Posted July 31, 2015 in Monthly News

Spiritual Partnerships

To the best of my knowledge, the term Spiritual Partnership was coined by Gary Zukav, who used the term initially to refer to his relationship with Linda Francis, his wife. Debra and I read Zukav’s first book, Seat of the Soul, at a time we were doing a lot of fighting. Although we shared many of the same concerns and desires, we had very different ways of working. We brought out both the best and the worst in each other. We knew that if we were going to be able to accomplish our goals, we had to develop a better understanding of our interpersonal dynamic. Gary Zukav’s books gave us a framework for that understanding. The fundamental concept of spiritual partnership is a co-commitment to evolving spiritually. When two (or more) people have an agreement that the principal purpose of human life is spiritual growth, the dynamic of the relationship changes.

In general, humans tend to live their lives on “auto-pilot,” with day-to-day life, including interpersonal interactions, being repetitive and relatively meaningless. Animals, including humans, tend to exert themselves only when necessary. Conservation of energy has survival value, and Rule Number One for being alive is staying alive. We conserve energy so it will be available when we really need it. This is true for the mental as well as the physical. This is one of the reasons for what Virgina Satir called the lure of the familiar. We repeat the same behaviors, even when they are not working for us, because they are familiar. There is nothing wrong, of course, with repeating behaviors that serve us well (stopping for red lights while driving, for example), but the lure of the familiar too often has us repeating behaviors that simply are not working for us, including smoking, drinking too much, overeating, or watching TV shows that have the same basic plot week after week.

For most behavior, repetition is the rule. Practice makes perfect. Practice makes perfect because the brain gets out of the way, and habit takes over. You probably know the old joke about a tourist asking a New Yorker, “How to I get to Carnegie Hall?” The response: “Practice, practice, practice.” The way to improve is to practice. In basketball, if we want to get good at shooting free throws, we shoot a lot of free throws. Being really good at shooting free throws, however, won’t necessarily make us better at playing basketball. This concept is also true for most religious practice. If we practice “being spiritual” in the same way every time, we assume we will get better at spirituality in general. The problem is that if people pray in the same way at the same times (whether daily, weekly, or semi-annually), they will improve at the routine while failing to notice that it isn’t really working for them. That is the religious version of “mindless eating.” Practice only counts if you employ the entire “skill set” and pay attention to feedback: Is what you are doing moving you in the direction of a desired goal, or is your practice simply reinforcing a familiar behavior?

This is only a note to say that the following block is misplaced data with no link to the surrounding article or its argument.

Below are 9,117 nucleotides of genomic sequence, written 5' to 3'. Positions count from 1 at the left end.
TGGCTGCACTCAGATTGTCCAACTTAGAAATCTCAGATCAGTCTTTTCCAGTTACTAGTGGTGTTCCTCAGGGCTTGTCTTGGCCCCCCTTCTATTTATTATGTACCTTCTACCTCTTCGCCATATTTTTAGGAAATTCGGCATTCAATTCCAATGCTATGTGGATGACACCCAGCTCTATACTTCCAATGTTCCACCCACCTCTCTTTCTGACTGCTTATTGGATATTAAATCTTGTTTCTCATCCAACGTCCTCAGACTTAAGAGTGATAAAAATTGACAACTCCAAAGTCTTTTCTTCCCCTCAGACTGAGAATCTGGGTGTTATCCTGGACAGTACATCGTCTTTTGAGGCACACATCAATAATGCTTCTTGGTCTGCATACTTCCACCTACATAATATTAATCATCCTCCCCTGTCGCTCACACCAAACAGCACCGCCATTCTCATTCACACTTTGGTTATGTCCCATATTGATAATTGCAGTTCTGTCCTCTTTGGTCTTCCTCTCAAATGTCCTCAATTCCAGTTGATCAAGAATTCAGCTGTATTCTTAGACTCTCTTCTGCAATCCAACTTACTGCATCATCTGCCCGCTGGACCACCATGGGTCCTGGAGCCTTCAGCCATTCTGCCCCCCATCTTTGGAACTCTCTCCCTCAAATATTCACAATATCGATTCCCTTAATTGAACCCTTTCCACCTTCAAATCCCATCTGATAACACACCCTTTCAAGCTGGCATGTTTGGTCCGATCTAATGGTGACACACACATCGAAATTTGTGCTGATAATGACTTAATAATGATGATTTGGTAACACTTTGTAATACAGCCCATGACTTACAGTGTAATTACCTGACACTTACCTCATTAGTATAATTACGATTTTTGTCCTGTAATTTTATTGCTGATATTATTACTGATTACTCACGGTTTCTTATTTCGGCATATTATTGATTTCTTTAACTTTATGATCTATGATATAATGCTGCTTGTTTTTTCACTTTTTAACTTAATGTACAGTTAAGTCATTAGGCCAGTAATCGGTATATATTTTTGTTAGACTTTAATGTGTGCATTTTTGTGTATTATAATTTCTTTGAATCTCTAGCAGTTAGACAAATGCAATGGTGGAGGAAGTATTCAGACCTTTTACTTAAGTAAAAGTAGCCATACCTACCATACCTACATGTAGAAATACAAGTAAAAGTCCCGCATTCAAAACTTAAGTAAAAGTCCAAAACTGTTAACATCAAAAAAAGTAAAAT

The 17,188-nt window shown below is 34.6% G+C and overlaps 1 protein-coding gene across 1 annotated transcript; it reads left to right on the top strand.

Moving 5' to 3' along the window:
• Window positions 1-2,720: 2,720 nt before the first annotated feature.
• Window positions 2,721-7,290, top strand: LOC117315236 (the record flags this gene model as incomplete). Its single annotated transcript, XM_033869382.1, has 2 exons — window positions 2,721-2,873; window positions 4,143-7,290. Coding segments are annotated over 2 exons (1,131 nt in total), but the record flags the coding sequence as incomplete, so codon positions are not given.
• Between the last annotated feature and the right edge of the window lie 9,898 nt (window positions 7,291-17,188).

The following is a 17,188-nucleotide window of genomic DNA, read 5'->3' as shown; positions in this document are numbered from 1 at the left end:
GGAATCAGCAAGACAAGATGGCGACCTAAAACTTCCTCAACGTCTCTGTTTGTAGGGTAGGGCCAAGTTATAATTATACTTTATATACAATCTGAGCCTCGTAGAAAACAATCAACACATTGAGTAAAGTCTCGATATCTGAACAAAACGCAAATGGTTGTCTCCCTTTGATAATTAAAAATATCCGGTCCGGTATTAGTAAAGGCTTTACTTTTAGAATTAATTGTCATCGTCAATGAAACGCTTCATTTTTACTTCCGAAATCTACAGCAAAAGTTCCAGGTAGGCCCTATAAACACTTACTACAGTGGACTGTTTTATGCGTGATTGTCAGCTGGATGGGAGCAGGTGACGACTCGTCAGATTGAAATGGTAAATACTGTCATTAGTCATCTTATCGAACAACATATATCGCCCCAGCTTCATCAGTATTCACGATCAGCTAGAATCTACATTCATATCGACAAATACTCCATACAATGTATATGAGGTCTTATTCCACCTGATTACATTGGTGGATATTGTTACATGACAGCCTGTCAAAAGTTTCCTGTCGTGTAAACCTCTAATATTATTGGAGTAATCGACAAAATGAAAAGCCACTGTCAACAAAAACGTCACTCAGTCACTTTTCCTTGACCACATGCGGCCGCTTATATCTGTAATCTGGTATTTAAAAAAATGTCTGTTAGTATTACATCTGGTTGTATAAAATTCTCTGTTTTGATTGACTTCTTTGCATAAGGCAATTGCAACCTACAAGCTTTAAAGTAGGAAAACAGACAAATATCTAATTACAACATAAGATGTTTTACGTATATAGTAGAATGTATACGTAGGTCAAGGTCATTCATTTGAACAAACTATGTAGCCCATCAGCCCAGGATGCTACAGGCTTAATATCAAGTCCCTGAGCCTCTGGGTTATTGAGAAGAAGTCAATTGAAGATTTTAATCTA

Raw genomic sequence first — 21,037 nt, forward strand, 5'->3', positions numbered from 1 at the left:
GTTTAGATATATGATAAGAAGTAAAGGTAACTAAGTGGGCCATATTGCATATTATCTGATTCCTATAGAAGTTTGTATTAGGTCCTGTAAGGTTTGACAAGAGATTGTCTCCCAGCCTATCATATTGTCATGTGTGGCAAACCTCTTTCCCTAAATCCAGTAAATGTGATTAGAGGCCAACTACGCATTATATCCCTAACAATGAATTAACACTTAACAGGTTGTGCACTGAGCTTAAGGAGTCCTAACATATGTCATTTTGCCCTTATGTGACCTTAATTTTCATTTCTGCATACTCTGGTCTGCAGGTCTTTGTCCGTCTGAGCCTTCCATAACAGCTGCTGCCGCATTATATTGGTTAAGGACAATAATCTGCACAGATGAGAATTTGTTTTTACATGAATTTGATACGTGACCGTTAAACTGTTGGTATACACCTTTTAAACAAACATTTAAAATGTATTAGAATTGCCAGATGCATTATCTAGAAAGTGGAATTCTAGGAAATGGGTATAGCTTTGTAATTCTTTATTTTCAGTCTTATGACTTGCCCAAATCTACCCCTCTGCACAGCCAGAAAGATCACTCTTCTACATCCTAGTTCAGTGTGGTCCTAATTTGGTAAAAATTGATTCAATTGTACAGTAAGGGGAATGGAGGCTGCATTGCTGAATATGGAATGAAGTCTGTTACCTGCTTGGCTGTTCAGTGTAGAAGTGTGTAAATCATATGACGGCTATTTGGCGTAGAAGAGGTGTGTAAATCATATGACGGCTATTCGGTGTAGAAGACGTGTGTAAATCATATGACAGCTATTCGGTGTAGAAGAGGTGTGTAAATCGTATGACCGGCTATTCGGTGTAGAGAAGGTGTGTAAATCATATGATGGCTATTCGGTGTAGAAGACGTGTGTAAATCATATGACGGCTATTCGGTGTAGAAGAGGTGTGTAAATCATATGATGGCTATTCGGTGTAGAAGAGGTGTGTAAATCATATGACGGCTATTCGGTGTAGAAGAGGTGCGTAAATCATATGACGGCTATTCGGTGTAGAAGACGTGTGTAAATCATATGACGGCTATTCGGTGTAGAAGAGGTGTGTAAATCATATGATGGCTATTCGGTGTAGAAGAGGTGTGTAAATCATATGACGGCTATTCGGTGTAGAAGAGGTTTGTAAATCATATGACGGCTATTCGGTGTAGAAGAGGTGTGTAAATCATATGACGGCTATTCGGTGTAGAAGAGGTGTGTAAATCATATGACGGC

When Debra and I first saw Zukav’s book, we knew that what we had been doing wasn’t working well. In spite of having quite a bit of interpersonal conflict, we had done some writing together and had been teaching relatively successful workshops. We knew we both had the desire to evolve spiritually, and Zukav’s term, spiritual partnership, seemed to fit. For me, at least, one of the most important aspects of a spiritual partnership is the change in focus, especially during times of conflict. Before we agreed to a conscious spiritual partnership, the focus tended to be “I’m right, so you must be wrong.” After our conscious spiritual partnership, the focus changed to “What can I learn from this.” The change doesn’t happen suddenly and automatically; it’s more a matter of “getting to Carnegie Hall” with practice, practice, practice. Debra’s article for this month’s newsletter says more about our challenges along the way.

The big shift for me, however, came when I started asking the question, “What if everyone is your spiritual partner?” For me that question was the proverbial “bolt out of the blue”: If everyone is your spiritual partner, you have virtually unlimited opportunities for spiritual growth. Every interaction affords the opportunity to develop a spiritual practice that is anything but routine. Debra and I had agreed to a spiritual partnership, which provided a foundation for us to talk about it. But not everyone would understand the concept. The fact that others do not understand the concept, however, doesn’t preclude your treating your relationship with them as a spiritual partnership, as all of your relationships offer opportunities for increased understanding and your own spiritual evolution.

Take a few minutes to think about your most challenging relationships. What lessons are there waiting for you to discover them? Also, think about those people who have been your greatest interpersonal challenges and ask what lessons are there for you to learn. Just because you are no longer “in relationship” with those individuals doesn’t mean that the lessons aren’t still there waiting to be discovered.

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